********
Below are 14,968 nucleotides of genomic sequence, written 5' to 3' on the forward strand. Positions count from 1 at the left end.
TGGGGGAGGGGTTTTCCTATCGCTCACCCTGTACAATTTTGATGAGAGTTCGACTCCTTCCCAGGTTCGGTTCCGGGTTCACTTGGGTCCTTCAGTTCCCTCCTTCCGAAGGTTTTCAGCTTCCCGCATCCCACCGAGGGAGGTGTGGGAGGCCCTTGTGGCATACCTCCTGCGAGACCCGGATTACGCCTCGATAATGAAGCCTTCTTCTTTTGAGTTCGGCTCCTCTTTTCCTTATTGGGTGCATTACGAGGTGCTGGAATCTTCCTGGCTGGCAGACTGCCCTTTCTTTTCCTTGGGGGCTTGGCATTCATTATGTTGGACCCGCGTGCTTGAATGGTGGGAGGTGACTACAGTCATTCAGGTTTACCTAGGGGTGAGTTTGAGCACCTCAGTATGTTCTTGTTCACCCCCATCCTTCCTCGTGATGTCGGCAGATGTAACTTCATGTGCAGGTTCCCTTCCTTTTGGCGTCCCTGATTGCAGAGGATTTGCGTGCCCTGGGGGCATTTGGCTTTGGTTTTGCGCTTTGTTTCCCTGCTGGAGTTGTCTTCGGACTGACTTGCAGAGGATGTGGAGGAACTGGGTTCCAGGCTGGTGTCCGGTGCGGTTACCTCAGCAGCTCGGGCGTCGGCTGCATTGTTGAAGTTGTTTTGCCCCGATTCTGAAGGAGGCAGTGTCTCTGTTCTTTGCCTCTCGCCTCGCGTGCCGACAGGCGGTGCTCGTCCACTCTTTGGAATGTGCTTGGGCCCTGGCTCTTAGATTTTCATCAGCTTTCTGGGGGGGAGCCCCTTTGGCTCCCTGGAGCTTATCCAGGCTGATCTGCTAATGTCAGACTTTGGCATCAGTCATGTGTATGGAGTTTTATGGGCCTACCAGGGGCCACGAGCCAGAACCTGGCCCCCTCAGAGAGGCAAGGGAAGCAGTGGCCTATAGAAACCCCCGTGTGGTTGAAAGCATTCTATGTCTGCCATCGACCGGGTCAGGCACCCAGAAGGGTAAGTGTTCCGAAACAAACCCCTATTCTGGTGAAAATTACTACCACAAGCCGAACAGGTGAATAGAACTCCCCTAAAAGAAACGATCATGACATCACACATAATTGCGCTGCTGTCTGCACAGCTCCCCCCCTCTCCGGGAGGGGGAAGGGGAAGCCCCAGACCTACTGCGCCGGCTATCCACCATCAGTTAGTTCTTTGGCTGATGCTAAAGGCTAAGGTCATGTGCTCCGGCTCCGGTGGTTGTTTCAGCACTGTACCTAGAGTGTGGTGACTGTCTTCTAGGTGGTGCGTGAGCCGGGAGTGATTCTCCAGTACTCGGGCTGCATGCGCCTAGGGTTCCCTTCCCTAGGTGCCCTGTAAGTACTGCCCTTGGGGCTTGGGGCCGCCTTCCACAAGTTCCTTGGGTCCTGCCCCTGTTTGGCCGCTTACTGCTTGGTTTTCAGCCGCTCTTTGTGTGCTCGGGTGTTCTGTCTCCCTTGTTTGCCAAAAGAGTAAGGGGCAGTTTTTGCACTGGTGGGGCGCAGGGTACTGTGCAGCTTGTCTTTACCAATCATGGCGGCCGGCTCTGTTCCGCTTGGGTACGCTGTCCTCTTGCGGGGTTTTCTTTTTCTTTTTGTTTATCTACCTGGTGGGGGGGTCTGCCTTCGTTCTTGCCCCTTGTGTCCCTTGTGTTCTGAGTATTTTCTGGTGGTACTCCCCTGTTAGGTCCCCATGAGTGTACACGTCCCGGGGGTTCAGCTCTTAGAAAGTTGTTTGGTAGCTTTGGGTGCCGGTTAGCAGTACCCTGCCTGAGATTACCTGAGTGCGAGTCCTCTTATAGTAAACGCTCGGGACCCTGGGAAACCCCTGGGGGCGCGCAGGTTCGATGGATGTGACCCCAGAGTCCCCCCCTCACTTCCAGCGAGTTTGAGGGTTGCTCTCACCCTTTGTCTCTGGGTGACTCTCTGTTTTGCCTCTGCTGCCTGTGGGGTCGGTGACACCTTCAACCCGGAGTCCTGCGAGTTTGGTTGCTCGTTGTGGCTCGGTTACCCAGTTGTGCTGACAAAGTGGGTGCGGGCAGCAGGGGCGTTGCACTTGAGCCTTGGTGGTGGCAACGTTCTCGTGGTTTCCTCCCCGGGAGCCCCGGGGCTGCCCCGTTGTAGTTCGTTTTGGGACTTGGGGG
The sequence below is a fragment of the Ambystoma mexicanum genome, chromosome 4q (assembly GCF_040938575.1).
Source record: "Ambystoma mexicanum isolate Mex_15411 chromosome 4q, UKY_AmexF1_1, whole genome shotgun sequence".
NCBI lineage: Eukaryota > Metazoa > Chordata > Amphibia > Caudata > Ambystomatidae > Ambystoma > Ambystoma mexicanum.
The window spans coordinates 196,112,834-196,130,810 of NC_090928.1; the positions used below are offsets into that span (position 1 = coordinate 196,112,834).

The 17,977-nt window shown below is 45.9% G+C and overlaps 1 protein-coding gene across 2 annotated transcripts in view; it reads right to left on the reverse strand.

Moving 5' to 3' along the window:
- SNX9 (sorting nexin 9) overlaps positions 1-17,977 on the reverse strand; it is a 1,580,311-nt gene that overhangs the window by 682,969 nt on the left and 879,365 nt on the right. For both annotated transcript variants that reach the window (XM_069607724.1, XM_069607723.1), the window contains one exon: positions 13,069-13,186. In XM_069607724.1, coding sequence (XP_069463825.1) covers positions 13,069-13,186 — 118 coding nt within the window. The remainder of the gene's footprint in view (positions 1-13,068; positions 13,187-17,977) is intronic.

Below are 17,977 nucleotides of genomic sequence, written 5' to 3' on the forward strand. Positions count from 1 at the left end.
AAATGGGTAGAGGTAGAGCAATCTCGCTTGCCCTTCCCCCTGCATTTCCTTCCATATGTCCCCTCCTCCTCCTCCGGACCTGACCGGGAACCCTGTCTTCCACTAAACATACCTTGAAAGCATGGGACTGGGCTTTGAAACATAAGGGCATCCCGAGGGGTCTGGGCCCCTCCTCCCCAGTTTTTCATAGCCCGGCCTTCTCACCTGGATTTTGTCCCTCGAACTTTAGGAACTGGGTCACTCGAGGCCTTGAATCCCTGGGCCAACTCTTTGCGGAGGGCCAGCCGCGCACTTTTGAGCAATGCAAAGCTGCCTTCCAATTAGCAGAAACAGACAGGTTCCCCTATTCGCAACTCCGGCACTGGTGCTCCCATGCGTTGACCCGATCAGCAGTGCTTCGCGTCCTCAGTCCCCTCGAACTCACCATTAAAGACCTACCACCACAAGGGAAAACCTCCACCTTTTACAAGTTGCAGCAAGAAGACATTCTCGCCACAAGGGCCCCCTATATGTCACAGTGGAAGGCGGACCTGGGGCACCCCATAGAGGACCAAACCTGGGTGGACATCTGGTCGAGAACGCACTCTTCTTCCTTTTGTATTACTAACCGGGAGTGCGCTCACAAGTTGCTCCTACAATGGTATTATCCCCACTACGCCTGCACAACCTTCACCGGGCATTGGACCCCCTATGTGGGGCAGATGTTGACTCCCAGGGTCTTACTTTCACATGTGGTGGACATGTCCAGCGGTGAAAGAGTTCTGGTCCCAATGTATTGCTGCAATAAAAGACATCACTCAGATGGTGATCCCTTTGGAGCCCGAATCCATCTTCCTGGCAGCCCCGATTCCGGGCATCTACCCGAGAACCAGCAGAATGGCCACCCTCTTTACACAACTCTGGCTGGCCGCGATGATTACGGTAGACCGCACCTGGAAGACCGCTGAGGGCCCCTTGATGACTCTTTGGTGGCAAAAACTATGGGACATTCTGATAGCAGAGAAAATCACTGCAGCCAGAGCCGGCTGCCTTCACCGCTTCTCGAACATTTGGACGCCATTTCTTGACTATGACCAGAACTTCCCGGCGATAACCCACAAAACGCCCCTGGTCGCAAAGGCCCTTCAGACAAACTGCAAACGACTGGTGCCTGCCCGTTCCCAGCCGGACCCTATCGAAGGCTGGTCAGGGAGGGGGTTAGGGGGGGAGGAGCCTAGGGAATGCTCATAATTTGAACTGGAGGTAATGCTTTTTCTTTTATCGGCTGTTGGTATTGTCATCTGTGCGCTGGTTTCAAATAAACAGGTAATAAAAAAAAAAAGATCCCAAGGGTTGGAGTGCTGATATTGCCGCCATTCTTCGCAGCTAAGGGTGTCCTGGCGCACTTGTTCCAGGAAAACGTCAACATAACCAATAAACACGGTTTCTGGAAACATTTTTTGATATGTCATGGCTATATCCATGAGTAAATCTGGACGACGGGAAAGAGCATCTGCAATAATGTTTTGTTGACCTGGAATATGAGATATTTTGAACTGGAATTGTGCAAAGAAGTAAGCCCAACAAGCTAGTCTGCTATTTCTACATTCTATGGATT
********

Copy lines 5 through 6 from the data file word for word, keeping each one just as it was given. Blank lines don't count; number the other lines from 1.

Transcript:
NCBI lineage: Eukaryota > Metazoa > Chordata > Amphibia > Caudata > Ambystomatidae > Ambystoma > Ambystoma mexicanum.
The window spans coordinates 196,112,834-196,130,810 of NC_090928.1; the positions used below are offsets into that span (position 1 = coordinate 196,112,834).